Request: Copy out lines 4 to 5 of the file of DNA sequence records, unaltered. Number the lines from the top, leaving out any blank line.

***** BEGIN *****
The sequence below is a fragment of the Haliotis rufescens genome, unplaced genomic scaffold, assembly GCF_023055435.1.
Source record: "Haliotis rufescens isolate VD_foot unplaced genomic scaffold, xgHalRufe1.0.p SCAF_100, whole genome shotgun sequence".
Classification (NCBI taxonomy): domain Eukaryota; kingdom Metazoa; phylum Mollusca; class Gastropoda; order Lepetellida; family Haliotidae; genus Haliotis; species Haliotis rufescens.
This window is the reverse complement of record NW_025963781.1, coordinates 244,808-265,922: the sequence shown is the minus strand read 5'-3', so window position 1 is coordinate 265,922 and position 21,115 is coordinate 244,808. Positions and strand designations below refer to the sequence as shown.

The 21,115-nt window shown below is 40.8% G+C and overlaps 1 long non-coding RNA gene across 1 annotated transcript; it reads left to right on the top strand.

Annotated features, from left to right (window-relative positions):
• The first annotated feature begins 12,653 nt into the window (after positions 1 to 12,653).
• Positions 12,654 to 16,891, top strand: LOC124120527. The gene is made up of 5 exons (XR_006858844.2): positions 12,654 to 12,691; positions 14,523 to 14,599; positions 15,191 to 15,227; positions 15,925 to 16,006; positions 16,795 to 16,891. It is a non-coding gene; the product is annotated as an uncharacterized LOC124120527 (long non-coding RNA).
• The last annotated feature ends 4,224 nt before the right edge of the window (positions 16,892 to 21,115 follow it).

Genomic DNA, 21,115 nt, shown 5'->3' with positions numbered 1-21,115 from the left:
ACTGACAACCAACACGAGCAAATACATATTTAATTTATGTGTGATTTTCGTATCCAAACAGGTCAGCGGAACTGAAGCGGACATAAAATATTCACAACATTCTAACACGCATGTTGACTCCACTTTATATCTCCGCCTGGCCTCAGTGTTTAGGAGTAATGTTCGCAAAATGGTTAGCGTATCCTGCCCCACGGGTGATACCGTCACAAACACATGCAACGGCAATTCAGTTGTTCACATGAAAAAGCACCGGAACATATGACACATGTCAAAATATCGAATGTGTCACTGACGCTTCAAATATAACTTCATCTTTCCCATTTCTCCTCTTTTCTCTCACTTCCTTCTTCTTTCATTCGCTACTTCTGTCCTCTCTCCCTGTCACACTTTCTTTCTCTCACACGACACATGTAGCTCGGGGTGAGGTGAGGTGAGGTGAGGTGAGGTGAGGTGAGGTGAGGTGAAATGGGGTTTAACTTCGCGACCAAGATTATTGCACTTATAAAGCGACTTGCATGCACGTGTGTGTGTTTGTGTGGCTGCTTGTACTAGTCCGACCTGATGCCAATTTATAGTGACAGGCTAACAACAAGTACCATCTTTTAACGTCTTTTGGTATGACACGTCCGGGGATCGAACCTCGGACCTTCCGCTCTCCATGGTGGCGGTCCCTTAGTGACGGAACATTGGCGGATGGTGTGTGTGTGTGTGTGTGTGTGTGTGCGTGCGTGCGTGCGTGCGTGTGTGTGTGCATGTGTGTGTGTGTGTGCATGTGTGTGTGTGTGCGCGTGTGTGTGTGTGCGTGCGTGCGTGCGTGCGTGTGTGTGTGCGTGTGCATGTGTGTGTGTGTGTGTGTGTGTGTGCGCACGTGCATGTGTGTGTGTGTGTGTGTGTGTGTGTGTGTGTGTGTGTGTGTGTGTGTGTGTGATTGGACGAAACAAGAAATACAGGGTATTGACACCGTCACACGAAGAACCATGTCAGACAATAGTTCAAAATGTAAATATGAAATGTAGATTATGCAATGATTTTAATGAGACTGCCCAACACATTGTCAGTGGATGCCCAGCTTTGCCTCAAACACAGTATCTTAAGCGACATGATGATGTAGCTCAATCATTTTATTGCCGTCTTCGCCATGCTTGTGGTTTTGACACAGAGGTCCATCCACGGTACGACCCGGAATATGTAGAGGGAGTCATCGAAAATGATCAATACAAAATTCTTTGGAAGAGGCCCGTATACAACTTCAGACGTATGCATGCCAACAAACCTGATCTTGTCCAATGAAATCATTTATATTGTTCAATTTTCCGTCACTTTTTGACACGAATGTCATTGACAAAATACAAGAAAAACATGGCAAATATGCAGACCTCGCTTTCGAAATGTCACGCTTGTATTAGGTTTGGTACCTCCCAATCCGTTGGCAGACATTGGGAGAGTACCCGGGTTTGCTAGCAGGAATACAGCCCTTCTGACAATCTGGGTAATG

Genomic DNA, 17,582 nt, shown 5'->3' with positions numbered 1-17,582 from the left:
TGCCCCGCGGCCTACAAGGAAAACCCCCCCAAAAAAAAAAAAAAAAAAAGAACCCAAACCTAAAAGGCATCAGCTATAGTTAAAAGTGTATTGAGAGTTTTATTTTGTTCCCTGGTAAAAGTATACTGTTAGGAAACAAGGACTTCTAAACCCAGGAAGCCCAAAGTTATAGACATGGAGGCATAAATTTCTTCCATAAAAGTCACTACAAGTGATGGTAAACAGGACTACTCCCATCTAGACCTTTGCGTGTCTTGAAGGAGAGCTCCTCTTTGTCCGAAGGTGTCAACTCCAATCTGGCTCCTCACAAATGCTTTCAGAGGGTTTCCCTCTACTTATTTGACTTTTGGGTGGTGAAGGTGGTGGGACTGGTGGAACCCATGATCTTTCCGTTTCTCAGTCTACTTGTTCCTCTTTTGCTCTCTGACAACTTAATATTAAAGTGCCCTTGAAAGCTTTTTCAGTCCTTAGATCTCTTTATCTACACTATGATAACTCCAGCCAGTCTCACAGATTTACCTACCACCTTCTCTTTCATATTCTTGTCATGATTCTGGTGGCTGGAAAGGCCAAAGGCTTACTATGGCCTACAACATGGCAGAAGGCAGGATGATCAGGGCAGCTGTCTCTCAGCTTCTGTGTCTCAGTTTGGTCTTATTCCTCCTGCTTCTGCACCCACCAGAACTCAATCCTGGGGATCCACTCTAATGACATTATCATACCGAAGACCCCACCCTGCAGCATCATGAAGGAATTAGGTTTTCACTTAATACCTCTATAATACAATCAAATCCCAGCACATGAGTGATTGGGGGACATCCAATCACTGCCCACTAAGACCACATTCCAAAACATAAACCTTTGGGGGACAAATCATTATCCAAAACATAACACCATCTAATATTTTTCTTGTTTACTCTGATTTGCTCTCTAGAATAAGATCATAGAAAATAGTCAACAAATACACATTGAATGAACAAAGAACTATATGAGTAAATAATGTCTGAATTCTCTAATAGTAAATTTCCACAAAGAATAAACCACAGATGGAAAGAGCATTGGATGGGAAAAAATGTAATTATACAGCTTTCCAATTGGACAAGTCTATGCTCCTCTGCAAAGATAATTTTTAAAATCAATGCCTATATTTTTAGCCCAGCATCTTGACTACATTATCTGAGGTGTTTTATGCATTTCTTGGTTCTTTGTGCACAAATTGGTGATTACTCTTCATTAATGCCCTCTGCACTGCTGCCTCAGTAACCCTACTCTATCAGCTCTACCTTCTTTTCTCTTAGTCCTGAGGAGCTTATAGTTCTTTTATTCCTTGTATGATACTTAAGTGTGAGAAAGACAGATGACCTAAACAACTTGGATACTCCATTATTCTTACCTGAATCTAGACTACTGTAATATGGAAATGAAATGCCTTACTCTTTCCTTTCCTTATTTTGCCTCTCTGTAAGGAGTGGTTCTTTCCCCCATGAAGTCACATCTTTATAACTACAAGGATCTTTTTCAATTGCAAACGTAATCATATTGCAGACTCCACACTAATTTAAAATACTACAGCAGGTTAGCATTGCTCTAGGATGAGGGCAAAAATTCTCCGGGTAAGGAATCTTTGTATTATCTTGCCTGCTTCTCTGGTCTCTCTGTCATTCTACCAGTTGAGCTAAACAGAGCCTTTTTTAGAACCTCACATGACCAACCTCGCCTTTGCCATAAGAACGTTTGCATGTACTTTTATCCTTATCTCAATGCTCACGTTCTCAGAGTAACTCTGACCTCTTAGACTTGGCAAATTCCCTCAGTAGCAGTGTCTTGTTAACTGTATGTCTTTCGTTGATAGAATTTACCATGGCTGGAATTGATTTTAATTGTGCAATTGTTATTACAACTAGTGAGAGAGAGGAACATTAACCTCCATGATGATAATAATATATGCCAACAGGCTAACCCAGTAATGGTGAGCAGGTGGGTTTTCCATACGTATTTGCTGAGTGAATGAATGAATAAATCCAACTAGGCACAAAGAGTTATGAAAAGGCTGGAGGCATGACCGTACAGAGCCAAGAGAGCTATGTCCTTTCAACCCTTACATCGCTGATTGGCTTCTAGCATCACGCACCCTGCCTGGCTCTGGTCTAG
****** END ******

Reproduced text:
This window is the reverse complement of record NW_025963781.1, coordinates 244,808-265,922: the sequence shown is the minus strand read 5'-3', so window position 1 is coordinate 265,922 and position 21,115 is coordinate 244,808. Positions and strand designations below refer to the sequence as shown.

The 21,115-nt window shown below is 40.8% G+C and overlaps 1 long non-coding RNA gene across 1 annotated transcript; it reads left to right on the top strand.